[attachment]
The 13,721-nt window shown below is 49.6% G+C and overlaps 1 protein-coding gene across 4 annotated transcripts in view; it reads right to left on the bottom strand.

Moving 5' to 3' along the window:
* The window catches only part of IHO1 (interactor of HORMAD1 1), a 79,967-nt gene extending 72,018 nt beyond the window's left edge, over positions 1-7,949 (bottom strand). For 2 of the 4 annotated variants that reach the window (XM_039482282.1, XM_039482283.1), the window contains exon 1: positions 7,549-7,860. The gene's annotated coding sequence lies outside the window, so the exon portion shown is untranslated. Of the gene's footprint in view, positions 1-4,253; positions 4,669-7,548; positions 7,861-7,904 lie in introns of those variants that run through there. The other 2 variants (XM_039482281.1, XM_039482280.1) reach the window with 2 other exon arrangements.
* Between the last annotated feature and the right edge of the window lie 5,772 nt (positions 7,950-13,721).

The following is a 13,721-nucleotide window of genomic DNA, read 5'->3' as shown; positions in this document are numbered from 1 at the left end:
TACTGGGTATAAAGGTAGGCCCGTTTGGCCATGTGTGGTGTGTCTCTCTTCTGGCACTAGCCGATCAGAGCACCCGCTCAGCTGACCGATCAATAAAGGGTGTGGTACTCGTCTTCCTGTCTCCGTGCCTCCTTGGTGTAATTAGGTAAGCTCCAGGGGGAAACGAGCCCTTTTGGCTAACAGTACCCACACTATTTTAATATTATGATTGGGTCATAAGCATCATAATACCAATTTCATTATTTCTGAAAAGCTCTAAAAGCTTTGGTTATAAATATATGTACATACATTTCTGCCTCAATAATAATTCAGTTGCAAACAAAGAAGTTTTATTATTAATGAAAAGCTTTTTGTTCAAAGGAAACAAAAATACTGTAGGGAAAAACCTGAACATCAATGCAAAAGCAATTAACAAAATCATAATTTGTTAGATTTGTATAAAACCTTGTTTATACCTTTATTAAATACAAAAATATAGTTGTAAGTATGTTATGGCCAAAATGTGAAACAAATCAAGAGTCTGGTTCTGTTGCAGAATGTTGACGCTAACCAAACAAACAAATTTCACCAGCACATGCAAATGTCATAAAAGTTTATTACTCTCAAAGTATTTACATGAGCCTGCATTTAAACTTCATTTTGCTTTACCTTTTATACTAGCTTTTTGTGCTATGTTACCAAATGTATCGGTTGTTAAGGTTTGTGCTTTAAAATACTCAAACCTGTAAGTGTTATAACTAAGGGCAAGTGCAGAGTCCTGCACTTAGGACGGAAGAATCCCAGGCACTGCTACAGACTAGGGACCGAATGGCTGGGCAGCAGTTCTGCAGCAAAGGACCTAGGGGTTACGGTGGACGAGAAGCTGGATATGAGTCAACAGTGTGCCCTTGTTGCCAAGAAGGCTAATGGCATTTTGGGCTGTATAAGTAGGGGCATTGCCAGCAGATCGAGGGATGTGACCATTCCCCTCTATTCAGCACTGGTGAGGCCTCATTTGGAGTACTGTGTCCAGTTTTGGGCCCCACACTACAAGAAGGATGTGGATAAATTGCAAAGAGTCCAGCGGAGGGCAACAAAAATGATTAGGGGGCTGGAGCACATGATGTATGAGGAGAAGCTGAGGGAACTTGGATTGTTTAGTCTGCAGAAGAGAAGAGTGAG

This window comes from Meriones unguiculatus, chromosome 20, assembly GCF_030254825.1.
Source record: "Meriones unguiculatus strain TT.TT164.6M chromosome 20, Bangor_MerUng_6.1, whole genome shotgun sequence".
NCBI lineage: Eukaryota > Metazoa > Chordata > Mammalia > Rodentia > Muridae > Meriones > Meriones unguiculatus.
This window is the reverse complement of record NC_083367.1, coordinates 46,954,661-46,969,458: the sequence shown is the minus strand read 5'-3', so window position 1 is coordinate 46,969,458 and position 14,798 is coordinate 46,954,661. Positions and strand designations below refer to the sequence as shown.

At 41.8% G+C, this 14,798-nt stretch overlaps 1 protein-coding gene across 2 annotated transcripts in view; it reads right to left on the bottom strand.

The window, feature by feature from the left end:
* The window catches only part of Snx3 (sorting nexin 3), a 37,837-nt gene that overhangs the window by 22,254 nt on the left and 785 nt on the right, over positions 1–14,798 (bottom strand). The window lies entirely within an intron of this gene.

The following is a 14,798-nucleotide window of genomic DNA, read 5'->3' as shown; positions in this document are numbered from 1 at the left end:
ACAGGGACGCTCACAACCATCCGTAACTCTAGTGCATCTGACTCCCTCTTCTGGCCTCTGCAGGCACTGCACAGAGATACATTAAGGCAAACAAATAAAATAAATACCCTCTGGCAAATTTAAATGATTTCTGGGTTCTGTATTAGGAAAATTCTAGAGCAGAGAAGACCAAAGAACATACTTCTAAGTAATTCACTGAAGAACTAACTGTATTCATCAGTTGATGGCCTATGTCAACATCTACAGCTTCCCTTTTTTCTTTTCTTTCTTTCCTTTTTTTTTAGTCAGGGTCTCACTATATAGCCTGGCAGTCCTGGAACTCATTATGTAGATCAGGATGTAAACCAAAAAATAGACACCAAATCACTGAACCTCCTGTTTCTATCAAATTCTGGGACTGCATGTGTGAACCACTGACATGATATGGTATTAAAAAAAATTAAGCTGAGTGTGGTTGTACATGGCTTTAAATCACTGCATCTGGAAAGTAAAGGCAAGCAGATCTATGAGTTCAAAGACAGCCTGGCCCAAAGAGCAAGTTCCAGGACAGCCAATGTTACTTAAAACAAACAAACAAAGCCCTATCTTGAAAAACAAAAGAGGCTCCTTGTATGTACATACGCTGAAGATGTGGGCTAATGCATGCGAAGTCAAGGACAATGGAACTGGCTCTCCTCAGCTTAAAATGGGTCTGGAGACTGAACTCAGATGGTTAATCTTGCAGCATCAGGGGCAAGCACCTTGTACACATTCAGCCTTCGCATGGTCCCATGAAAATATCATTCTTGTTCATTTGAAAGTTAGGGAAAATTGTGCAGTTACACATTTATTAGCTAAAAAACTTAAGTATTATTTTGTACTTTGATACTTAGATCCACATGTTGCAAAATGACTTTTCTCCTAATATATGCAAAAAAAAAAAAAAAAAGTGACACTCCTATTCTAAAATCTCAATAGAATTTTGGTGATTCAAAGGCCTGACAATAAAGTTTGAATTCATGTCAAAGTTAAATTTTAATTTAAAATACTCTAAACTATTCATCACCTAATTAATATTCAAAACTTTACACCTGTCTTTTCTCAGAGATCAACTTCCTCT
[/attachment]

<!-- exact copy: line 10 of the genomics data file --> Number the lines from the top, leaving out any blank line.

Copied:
This window is the reverse complement of record NC_083367.1, coordinates 46,954,661-46,969,458: the sequence shown is the minus strand read 5'-3', so window position 1 is coordinate 46,969,458 and position 14,798 is coordinate 46,954,661. Positions and strand designations below refer to the sequence as shown.